Up next was the Violin Concerto in D minor, op. 47 by Jean Sibelius. Originally presented in 1904 and then, after a thorough drubbing by critics, premiered in a substantially revised form in 1905, the work is deeply informed by the composer’s love of his native Finland’s forests and striking but somewhat forbidding landscape. I have always found it to be a dramatic and often emotionally intense piece—qualities that were communicated very effectively in Saturday’s deeply committed and finely shaded performance by Denève and soloist Nikolaj Szeps-Znaider.

Close friends outside of the concert hall, Szeps-Znaider and Denève have often performed the Sibelius concerto together, a fact which lent an air of intimacy to the performance and often produced the illusion that we were hearing the music of, in the words of novelist Jasper Fforde, “two minds with but a single thought.” Szeps-Znaider’s virtuosity was clearly on display in the challenging first movement cadenza and the galloping final movement, but his technique was always deployed in the service of Sibelius’s dark, passionate soundscape. It was, as well, always completely in synch with Denève’s nuanced approach to the work.

I’m not sure I’m completely persuaded by that approach, especially when it seemed to pull back a bit from some of the more dramatic episodes. Still, that restraint made some of the big moments—like the first brass chord in the opening movement—that much more powerful. And the final pages of the closing Allegro, ma non tanto packed a wallop. So on the whole, I can’t complain.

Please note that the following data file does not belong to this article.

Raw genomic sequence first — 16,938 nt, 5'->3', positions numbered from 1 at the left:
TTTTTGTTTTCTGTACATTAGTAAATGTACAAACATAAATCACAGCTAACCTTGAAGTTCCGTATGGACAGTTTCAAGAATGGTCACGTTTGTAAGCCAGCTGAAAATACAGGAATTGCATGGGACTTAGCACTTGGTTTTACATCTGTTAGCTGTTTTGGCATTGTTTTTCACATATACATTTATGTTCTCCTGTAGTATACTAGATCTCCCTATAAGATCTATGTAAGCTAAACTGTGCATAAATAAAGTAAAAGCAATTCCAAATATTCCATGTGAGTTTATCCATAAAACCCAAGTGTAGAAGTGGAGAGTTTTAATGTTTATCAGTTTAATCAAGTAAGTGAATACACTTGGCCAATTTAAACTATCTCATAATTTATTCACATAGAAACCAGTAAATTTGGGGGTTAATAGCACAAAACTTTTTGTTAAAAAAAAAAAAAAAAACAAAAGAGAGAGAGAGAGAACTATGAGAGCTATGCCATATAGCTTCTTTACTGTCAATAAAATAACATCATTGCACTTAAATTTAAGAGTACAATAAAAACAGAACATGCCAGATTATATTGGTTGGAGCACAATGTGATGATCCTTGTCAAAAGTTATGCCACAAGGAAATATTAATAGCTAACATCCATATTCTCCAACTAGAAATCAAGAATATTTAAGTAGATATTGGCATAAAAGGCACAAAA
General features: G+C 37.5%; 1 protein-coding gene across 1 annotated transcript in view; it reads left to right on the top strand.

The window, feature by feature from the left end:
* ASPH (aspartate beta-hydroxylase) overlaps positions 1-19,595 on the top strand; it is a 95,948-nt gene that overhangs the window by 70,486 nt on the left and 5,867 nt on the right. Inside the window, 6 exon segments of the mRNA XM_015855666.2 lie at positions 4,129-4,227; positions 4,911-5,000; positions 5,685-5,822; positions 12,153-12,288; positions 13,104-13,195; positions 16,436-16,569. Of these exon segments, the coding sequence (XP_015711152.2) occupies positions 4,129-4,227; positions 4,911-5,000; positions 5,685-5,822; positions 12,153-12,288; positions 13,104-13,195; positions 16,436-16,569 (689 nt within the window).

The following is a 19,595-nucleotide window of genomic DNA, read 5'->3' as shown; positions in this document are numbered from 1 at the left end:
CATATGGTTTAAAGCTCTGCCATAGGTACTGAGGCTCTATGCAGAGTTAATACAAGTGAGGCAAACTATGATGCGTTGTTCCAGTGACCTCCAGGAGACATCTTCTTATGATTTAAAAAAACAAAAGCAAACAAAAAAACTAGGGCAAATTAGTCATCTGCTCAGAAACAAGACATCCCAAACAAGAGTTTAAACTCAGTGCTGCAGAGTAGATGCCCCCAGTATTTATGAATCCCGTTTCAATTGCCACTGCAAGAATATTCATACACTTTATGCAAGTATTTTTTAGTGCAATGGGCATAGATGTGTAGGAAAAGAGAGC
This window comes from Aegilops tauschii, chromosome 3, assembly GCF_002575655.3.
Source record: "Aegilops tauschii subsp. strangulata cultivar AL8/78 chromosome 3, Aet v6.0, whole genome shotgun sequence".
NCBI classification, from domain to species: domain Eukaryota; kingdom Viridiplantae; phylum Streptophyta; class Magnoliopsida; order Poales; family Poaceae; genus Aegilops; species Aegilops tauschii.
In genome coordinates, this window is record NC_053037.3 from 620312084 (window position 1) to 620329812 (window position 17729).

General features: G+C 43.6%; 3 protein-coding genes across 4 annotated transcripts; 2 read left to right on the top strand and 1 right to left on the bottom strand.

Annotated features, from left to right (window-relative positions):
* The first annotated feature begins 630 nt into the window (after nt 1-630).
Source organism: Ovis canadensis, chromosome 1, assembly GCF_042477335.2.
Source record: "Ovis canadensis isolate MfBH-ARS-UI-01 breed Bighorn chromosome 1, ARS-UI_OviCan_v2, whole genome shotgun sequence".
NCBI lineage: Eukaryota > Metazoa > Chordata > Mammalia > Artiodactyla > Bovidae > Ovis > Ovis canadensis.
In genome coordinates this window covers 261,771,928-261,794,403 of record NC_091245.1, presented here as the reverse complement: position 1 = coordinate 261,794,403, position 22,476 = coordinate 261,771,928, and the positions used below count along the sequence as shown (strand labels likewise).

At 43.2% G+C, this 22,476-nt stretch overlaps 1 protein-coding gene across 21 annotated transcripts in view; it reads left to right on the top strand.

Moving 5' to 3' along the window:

The audience certainly approved. Szeps-Znaider and Denève got a solid, prolonged ovation, after which Szeps-Znaider took up the microphone to let us all know how much he had enjoyed his two-week residency here and express his deep admiration and affection for the orchestra. “You’ve got a good thing going here,” he said, and he clearly meant it. He then gave us an encore: Fritz Kreisler’s “Liebeslied” with Denève at the piano, in an echt Viennese performance infused with sentiment and topped with schlag—the musical equivalent of what the Viennese call a Franziskaner. They were clearly enjoying the hell out of it, and that joy was (if you’ll excuse my use of the word) infectious.

Stéphane Denève and Nikolaj Szeps-Znaider

It would have taken some seriously contagious joy, though, to stand up to the harsh, cold winds that blow through the final work of the evening, Shostakovich’s Symphony No. 5 in D minor. Written over the course of three months in 1937 it was, at the time, seen as an attempt by the composer to get himself off of Stalin’s blacklist, since being on it was likely to end not just his career but his life. He even went so far as to accompany the first performance with an article in the Moscow newspaper Vechernyaya Moskva titled "A Soviet Artist’s Reply to Just Criticism"—lest there be any doubt that he had Learned His Lesson.

It worked. Official response was enthusiastic, and Shostakovich was officially rehabilitated. Even in the West the work was, well through the 1960s, seen as an example of unabashed pandering to mandatory patriotism. As Maestro Denève pointed out, however, great music is nothing if not ambiguous, and as more details began to emerge about what composer’s private thoughts might have been about the fifth symphony, critics and conductors began to realize that something much darker lurked beneath the brilliant orchestration, memorable tunes, and apparent bombast of the Allegro non troppo finale.